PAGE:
What You Need to Know About Donor-advised Funds and Charities
Lately, there has been an increase in public interest in donor-advised funds (DAFs). In a nutshell, these are funds or accounts set up with a public charity. Generally, this is how a DAF works:
A donor opens an account or fund at a public charity.
The donor then donates to the fund and receives a tax-deduction.
With their advisory rights, the donor can recommend (or advise) the fund to make grants to qualified public charities.
With the rise of DAFs, has come a sea of questions. One of the many questions, is:
What is the difference between a donor-advised fund and a public charity?
Simply put, a donor-advised fund is run by a public charity. However, there are 3 different types of public charities that run DAFs. Typically, these organizations are usually called sponsoring organizations. Overall, there are 3 types of sponsoring organizations:
While similar, there is a key difference that set these organizations apart. That difference is focus. Though this may seem of little consequence, the focus will affect the scope your of impact. With this in mind, here are the three different types of sponsors.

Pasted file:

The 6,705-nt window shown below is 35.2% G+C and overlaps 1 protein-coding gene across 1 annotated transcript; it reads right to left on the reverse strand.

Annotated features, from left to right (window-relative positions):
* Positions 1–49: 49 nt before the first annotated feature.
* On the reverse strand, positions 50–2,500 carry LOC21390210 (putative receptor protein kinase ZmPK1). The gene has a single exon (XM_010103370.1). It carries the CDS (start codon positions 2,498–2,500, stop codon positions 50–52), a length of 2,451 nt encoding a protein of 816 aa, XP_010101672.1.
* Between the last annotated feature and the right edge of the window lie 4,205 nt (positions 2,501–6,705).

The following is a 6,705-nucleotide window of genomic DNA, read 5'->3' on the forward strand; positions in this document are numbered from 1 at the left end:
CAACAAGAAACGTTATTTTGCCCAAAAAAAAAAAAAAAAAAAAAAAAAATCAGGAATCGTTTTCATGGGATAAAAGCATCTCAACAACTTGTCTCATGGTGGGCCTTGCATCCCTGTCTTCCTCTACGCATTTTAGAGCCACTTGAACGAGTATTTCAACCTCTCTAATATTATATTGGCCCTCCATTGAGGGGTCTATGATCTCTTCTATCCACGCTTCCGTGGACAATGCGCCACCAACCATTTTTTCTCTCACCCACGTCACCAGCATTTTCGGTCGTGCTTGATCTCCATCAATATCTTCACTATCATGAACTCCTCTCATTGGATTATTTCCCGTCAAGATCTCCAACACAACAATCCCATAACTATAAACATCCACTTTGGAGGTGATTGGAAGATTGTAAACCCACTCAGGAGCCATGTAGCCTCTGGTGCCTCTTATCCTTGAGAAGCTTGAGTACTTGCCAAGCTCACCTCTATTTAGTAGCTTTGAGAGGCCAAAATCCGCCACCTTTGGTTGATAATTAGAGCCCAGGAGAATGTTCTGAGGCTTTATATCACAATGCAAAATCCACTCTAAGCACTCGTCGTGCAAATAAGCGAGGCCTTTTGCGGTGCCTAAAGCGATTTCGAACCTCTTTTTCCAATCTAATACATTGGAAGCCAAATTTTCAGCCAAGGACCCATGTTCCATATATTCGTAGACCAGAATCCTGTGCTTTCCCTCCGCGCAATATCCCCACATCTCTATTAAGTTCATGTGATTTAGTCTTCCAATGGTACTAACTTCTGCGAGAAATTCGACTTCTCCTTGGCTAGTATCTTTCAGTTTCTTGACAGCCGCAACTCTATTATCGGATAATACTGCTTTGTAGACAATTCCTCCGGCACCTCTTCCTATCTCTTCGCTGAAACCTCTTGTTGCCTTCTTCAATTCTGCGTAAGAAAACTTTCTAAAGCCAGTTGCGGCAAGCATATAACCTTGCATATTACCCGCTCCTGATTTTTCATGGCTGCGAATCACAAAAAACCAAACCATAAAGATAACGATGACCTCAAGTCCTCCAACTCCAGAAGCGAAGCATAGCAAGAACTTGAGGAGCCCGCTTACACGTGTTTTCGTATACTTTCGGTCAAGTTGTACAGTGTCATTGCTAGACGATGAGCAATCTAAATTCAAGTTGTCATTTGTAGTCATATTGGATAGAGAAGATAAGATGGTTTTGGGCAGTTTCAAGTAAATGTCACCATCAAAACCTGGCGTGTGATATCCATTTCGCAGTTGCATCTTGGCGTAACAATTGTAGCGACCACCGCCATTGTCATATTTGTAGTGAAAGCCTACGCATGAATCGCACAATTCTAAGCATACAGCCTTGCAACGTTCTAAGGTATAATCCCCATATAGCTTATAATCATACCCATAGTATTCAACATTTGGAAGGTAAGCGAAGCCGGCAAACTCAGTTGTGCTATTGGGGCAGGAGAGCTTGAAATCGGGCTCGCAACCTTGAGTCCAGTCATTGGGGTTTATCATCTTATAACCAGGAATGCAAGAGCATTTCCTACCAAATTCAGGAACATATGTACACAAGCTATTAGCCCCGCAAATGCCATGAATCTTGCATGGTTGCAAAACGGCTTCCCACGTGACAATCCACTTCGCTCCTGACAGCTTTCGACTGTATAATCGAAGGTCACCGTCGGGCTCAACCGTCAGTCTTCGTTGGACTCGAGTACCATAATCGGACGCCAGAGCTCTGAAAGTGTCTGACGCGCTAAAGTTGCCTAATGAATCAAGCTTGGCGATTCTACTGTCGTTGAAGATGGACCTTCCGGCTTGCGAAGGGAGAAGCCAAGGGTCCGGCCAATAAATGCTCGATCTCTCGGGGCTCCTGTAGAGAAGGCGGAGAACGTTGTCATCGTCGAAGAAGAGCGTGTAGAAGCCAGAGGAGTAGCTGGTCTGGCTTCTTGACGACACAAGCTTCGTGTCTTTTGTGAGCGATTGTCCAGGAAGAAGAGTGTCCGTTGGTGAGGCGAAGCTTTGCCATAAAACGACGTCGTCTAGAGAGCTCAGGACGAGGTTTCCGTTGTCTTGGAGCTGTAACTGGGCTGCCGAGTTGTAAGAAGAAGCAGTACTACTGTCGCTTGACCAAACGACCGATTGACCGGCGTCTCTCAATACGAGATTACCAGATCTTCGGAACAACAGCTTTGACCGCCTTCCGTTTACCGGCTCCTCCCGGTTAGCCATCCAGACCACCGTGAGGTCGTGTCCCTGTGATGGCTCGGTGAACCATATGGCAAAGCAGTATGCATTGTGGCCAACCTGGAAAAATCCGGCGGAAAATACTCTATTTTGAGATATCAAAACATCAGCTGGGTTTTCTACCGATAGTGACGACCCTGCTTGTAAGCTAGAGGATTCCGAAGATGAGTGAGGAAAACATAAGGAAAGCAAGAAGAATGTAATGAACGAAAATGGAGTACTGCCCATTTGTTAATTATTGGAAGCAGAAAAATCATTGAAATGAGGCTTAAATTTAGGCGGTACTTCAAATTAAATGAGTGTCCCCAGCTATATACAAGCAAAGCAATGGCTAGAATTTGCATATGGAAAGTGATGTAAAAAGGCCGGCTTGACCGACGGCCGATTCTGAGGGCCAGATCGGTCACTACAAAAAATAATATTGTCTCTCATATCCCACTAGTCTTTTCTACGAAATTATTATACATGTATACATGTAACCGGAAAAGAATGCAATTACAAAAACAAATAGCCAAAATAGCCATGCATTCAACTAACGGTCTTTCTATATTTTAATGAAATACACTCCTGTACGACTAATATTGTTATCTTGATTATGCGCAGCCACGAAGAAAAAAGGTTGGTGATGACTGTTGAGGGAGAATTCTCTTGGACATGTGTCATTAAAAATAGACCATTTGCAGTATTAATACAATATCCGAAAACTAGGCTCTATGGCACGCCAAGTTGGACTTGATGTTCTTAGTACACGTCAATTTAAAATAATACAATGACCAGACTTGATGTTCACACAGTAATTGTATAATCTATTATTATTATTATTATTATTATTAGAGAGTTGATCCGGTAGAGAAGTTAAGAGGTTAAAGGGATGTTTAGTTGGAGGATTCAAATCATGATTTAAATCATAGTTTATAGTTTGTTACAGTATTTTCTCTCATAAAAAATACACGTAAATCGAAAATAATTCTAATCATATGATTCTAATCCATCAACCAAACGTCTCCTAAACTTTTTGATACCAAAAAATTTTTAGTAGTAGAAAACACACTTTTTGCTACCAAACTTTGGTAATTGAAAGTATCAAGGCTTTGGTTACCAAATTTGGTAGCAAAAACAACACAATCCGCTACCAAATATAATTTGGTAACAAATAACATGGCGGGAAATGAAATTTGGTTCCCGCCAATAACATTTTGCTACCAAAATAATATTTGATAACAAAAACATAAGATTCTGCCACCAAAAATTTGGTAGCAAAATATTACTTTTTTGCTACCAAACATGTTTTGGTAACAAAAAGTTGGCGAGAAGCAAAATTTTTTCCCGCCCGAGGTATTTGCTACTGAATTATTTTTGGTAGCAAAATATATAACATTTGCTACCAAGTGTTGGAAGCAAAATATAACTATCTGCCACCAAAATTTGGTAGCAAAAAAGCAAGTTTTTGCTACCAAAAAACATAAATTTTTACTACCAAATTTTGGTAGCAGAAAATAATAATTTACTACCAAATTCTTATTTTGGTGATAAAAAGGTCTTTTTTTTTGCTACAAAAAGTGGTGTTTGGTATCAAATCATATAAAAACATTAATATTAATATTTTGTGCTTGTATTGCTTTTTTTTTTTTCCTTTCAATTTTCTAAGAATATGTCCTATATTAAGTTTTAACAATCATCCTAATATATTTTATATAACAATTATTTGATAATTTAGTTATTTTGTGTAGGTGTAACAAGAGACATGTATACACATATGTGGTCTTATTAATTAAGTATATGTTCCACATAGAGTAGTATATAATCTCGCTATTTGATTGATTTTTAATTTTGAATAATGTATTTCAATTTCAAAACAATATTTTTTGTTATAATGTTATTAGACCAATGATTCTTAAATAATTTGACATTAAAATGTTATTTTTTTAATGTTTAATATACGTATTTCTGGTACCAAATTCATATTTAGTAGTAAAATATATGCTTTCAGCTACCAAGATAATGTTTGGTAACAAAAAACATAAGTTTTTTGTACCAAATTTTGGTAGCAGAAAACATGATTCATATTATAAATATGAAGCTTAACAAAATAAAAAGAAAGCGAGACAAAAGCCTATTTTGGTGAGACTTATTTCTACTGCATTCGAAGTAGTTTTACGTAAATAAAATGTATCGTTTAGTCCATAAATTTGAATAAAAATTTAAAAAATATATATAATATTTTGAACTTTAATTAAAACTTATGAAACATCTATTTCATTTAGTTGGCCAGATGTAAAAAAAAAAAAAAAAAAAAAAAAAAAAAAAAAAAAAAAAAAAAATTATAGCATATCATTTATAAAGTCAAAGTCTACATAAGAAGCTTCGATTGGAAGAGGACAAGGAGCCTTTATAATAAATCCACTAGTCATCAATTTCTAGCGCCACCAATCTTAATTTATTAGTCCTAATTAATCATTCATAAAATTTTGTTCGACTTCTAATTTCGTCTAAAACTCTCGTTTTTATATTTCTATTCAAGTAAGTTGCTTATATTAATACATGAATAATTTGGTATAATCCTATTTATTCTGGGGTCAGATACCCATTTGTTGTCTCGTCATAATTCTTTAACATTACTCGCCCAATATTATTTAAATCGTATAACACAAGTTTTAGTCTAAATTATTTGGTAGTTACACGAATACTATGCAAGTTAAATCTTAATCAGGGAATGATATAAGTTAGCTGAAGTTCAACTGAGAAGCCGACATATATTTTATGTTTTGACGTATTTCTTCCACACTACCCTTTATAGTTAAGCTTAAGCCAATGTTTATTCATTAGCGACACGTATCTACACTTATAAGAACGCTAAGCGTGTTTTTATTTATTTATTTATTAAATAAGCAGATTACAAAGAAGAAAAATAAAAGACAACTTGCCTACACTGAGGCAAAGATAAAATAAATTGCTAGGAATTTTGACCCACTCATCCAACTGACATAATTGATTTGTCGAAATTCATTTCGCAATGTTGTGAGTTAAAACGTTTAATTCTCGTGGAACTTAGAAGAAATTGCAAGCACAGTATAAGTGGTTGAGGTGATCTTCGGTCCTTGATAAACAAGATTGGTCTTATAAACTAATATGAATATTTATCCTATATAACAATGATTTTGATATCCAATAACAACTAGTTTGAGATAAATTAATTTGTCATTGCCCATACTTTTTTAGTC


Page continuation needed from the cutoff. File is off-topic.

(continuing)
Definition: An independent charity with a national fundraising and/or grant making program that supports many causes.
Examples of National Charities: Legacy Global Foundation, Fidelity Charitable Giving Fund
Focus: Set geographic area
Definition: An organization dedicated to providing charitable support to residents in a specific area i.e. town/city, county, or state.
Examples of Community Foundations: Arizona Community Foundation
Focus: Specific cause
Definition: An organization dedicated to a single area of focus i.e. social issues, medical issues, environmental issues etc.
Examples of Single-Issue Charities: Girls Who Code, American Cancer Society, Nature Conservancy
So, what is the difference between a donor-advised fund and a public charity? In summary, they are a part of a public charity. They are not separate organizations. Rather, donor-advised funds are sponsored or run by public charities. Remember, the primary difference between DAF sponsors is their focus. Even though the focus varies between DAF sponsors, DAFs are valuable charitable tools. Used correctly, they can create lasting impact.
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